Recently you transitioned into taking over the KUGA dance program, finding a new location, expanding into an additional space AND hosting a dance performance during COVID. What gives you courage to take these big steps?

Courage? It’s funny to me when people say that because I don’t see myself as courageous! Lila Metzger had been asking me to take over KUGA for a while. I kept saying no, because I was busy with other things, and I knew deep down how much work it would entail, how much she did behind the scenes that no one saw, and how courageous she was to keep this dance outreach program going for well over a decade! I had worked in non-profits since I was 14, and wasn’t totally up for the challenge of taking over a non-profit organization. After KUGA’s Kalaheo studio lease ended in March 2019, Lila handed over the student rosters over to me. I reworked some things, kept the teaching staff in tact, and within a few months started the for-profit business Koloa Dance House.


Honestly, God opened so many of the doors necessary to accomplish this: finding the right studio space(s), and most recently launching a performance in April 2021, when essentially all theaters were closed. God also created me as type 3 on the Enneagram, if you know what that is- “The Achiever,” ha! That means I’m naturally very goal-oriented, to the point where I don’t worry about all the steps it will take to get to the goal, I just somehow have confidence that the goal will be accomplished. At the same time I really just want people to do great things! So I put one foot in front of the other, assemble the right team, and great things happen by God’s total grace. Someone recently told me I have grit. I see it as God’s supernatural strength!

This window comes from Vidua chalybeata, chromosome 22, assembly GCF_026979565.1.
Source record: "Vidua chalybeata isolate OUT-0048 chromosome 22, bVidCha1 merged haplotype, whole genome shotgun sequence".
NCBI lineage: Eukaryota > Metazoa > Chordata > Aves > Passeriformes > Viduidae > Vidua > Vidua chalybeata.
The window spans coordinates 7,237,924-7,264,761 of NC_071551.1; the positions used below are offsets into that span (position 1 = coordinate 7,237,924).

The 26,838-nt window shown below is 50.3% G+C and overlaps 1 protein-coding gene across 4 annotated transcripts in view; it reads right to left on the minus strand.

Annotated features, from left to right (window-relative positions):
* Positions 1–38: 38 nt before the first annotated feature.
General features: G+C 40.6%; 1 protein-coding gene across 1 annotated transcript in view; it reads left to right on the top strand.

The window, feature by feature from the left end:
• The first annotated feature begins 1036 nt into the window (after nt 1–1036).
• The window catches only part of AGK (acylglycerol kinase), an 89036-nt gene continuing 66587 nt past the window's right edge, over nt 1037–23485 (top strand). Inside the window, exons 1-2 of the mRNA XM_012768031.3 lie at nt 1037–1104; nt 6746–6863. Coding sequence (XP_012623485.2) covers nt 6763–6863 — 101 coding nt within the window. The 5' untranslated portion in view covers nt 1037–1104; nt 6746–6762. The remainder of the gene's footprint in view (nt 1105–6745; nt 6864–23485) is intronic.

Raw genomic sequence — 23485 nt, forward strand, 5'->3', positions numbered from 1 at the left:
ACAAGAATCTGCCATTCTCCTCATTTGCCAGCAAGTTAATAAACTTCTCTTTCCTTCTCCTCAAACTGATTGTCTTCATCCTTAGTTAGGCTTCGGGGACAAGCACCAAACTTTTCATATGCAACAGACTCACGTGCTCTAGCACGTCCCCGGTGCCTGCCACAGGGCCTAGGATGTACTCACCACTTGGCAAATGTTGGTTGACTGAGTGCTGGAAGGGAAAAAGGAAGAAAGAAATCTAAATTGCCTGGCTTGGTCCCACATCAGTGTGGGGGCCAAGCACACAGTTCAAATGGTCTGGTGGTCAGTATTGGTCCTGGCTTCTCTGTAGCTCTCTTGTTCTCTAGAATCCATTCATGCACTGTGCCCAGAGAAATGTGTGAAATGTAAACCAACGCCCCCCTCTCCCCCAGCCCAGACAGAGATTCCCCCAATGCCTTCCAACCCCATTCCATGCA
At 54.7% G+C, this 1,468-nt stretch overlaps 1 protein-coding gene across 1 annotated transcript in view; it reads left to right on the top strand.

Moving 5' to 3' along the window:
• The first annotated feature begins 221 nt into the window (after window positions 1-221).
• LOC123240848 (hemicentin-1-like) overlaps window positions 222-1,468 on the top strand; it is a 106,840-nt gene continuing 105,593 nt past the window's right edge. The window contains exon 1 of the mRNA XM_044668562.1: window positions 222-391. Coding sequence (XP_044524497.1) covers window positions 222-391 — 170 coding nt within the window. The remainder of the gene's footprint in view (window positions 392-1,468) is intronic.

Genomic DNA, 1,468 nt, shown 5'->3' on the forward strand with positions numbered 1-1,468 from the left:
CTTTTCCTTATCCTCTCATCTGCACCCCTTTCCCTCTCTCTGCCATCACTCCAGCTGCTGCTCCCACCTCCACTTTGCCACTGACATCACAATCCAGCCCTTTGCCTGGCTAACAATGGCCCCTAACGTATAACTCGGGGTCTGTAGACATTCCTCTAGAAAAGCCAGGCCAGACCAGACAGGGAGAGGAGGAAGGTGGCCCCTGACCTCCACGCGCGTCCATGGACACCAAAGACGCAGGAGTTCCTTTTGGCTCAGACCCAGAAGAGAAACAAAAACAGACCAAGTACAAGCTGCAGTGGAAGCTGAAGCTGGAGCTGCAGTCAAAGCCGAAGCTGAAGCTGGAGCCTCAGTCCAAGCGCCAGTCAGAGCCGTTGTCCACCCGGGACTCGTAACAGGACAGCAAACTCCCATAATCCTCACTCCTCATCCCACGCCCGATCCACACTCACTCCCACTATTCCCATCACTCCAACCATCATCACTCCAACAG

What is your hope/vision for Koloa Dance House?

I want our students to have a great experience with dance! Dance lessons are life lessons, so whether our students go on to have a career in dance, or just learn some of the really important skills that the performing arts instills in people, I want them to be better people all around because they’ve passed through our doors. The same goes for our adult students - come in, have fun, learn something that impacts you in a positive way.


What makes you feel most alive?

Performing & the ocean. Not usually at the same time, but maybe one day! There is a natural high that comes from being on stage. The combination of endorphins plus serotonin, artistry plus physical exertion. All that good stuff that keeps us physically & mentally healthy! But after all the excitement, you sometimes need to come off that high, which is what the ocean does for me. It resets me, calms me. I grew up here in Hawaii, so it’s always been a part of my life. I don’t think I could ever live somewhere landlocked! And in everything, I have to keep God at the center otherwise I’m tossed to & fro like a boat in a storm!

What encouragement would you offer others on their journey of entrepreneurship or innovation?

The random job you had in high school, the camp you attended in middle school, the neighbor you had as a kid— I believe God has been preparing you for your true calling for most of your life through all these unique situations. He’s created you with a specific skill set that can’t be duplicated, but can always be enhanced!


And don’t be afraid to work hard.

Really really hard.